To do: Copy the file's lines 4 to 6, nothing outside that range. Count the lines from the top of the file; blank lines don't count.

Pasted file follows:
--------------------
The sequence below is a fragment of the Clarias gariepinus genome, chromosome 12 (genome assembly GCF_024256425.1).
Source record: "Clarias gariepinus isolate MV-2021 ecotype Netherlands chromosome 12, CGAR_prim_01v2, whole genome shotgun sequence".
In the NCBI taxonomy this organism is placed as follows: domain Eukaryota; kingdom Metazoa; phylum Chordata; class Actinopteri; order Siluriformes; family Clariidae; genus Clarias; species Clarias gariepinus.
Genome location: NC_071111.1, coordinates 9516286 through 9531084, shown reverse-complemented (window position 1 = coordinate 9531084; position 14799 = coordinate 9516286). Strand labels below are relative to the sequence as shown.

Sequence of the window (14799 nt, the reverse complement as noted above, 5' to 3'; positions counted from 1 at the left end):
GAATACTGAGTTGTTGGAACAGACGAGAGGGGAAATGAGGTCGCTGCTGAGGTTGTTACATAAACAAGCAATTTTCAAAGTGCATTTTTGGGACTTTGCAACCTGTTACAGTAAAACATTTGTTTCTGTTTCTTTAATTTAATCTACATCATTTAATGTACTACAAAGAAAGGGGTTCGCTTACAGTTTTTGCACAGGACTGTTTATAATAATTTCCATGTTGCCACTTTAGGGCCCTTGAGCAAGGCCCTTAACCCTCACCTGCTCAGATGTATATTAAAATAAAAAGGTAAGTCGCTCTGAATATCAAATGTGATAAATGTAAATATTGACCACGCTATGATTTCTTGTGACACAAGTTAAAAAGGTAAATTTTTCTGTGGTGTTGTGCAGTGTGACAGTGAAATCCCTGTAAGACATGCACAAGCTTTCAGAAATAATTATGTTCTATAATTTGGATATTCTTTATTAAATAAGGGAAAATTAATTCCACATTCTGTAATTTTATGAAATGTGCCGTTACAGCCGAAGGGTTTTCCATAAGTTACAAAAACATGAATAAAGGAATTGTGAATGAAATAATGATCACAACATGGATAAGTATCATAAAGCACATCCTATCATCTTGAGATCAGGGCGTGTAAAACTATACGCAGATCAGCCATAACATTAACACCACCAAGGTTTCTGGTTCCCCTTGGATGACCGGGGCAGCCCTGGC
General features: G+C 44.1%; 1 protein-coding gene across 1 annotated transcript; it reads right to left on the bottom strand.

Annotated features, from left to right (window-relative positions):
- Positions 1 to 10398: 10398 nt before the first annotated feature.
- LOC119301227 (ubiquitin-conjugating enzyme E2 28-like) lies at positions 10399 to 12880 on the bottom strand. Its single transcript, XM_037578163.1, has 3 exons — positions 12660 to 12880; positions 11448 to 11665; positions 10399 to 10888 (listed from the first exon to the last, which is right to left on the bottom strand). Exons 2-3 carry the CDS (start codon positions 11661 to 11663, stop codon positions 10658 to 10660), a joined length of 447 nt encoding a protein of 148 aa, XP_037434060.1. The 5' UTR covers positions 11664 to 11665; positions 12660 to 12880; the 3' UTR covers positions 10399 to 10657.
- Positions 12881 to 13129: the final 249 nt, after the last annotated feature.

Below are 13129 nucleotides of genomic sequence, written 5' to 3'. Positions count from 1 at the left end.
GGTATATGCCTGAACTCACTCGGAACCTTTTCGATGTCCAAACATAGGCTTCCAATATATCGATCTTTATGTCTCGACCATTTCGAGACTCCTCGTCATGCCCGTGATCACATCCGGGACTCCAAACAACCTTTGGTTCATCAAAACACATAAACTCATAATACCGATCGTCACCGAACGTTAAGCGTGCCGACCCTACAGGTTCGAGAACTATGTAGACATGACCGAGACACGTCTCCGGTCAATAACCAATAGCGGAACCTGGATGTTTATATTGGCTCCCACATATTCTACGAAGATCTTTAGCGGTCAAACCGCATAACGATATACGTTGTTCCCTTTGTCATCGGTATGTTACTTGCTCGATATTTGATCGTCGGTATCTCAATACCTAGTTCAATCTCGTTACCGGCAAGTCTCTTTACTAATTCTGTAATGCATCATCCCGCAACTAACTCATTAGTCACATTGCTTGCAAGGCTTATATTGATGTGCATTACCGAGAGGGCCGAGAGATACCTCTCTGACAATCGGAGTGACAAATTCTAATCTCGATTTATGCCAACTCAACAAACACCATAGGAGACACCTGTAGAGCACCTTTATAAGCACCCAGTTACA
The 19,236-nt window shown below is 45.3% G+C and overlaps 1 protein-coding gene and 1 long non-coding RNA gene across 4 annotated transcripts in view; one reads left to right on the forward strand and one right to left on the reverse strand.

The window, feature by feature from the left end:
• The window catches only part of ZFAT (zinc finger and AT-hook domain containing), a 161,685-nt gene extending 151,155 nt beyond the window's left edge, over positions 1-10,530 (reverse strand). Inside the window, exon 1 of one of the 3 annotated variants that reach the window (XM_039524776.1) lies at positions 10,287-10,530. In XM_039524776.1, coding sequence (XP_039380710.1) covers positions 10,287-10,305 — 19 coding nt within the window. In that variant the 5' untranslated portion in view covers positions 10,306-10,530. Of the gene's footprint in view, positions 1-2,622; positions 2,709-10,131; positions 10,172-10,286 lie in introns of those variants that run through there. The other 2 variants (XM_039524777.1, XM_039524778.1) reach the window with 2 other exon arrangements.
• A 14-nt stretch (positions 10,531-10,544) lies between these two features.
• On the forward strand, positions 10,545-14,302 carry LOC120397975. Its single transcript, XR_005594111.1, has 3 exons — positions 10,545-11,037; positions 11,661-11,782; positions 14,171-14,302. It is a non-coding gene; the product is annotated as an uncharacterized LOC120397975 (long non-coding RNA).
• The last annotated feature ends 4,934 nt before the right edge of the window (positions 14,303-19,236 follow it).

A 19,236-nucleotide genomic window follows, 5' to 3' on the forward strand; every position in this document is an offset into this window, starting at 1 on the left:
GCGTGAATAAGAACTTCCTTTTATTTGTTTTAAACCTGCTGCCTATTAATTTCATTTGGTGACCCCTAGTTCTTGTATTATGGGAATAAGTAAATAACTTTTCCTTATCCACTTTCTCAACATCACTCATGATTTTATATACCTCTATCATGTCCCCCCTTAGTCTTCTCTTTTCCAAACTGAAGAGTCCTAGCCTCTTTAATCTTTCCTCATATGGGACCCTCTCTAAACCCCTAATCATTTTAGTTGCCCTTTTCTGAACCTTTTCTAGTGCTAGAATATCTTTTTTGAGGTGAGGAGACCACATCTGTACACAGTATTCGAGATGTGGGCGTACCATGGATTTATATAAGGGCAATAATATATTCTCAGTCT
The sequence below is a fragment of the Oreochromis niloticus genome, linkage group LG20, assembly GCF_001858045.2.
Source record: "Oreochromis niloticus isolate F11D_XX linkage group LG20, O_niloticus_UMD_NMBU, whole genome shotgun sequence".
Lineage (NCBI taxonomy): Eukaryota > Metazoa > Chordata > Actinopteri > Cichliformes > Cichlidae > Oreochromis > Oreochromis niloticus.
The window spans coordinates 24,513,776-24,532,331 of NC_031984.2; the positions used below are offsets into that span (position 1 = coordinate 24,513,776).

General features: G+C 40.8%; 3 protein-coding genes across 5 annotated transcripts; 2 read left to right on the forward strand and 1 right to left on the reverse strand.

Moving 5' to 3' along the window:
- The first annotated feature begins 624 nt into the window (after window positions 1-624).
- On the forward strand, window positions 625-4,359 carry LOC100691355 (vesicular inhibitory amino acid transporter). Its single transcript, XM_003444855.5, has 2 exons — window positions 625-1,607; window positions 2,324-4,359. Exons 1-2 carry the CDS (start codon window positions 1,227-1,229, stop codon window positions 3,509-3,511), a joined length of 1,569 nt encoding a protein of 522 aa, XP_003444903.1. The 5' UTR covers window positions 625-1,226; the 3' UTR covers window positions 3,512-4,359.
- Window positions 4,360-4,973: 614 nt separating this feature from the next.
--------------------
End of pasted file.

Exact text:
Genome location: NC_071111.1, coordinates 9516286 through 9531084, shown reverse-complemented (window position 1 = coordinate 9531084; position 14799 = coordinate 9516286). Strand labels below are relative to the sequence as shown.

Sequence of the window (14799 nt, the reverse complement as noted above, 5' to 3'; positions counted from 1 at the left end):
GAATACTGAGTTGTTGGAACAGACGAGAGGGGAAATGAGGTCGCTGCTGAGGTTGTTACATAAACAAGCAATTTTCAAAGTGCATTTTTGGGACTTTGCAACCTGTTACAGTAAAACATTTGTTTCTGTTTCTTTAATTTAATCTACATCATTTAATGTACTACAAAGAAAGGGGTTCGCTTACAGTTTTTGCACAGGACTGTTTATAATAATTTCCATGTTGCCACTTTAGGGCCCTTGAGCAAGGCCCTTAACCCTCACCTGCTCAGATGTATATTAAAATAAAAAGGTAAGTCGCTCTGAATATCAAATGTGATAAATGTAAATATTGACCACGCTATGATTTCTTGTGACACAAGTTAAAAAGGTAAATTTTTCTGTGGTGTTGTGCAGTGTGACAGTGAAATCCCTGTAAGACATGCACAAGCTTTCAGAAATAATTATGTTCTATAATTTGGATATTCTTTATTAAATAAGGGAAAATTAATTCCACATTCTGTAATTTTATGAAATGTGCCGTTACAGCCGAAGGGTTTTCCATAAGTTACAAAAACATGAATAAAGGAATTGTGAATGAAATAATGATCACAACATGGATAAGTATCATAAAGCACATCCTATCATCTTGAGATCAGGGCGTGTAAAACTATACGCAGATCAGCCATAACATTAACACCACCAAGGTTTCTGGTTCCCCTTGGATGACCGGGGCAGCCCTGGC